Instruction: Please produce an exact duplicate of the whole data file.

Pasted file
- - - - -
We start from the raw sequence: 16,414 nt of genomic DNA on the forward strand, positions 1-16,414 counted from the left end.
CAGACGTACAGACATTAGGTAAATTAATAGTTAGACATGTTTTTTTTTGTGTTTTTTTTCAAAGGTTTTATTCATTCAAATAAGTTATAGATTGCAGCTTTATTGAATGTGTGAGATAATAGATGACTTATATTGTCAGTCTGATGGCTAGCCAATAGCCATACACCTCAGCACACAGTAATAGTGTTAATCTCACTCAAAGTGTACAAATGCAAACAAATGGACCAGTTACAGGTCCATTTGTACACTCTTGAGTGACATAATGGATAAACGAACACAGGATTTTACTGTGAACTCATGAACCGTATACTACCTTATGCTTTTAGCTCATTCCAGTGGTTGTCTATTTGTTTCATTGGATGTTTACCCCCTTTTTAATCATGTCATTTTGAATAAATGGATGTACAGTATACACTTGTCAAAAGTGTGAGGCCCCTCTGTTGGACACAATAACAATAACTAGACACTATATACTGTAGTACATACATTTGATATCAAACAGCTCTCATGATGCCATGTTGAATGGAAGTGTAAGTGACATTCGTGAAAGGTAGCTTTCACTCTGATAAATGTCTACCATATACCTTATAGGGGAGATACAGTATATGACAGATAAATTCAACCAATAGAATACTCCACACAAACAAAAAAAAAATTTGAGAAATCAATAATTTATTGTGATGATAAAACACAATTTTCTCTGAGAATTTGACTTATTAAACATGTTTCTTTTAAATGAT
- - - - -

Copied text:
We start from the raw sequence: 16,414 nt of genomic DNA on the forward strand, positions 1-16,414 counted from the left end.
CAGACGTACAGACATTAGGTAAATTAATAGTTAGACATGTTTTTTTTTGTGTTTTTTTTCAAAGGTTTTATTCATTCAAATAAGTTATAGATTGCAGCTTTATTGAATGTGTGAGATAATAGATGACTTATATTGTCAGTCTGATGGCTAGCCAATAGCCATACACCTCAGCACACAGTAATAGTGTTAATCTCACTCAAAGTGTACAAATGCAAACAAATGGACCAGTTACAGGTCCATTTGTACACTCTTGAGTGACATAATGGATAAACGAACACAGGATTTTACTGTGAACTCATGAACCGTATACTACCTTATGCTTTTAGCTCATTCCAGTGGTTGTCTATTTGTTTCATTGGATGTTTACCCCCTTTTTAATCATGTCATTTTGAATAAATGGATGTACAGTATACACTTGTCAAAAGTGTGAGGCCCCTCTGTTGGACACAATAACAATAACTAGACACTATATACTGTAGTACATACATTTGATATCAAACAGCTCTCATGATGCCATGTTGAATGGAAGTGTAAGTGACATTCGTGAAAGGTAGCTTTCACTCTGATAAATGTCTACCATATACCTTATAGGGGAGATACAGTATATGACAGATAAATTCAACCAATAGAATACTCCACACAAACAAAAAAAAAATTTGAGAAATCAATAATTTATTGTGATGATAAAACACAATTTTCTCTGAGAATTTGACTTATTAAACATGTTTCTTTTAAATGAT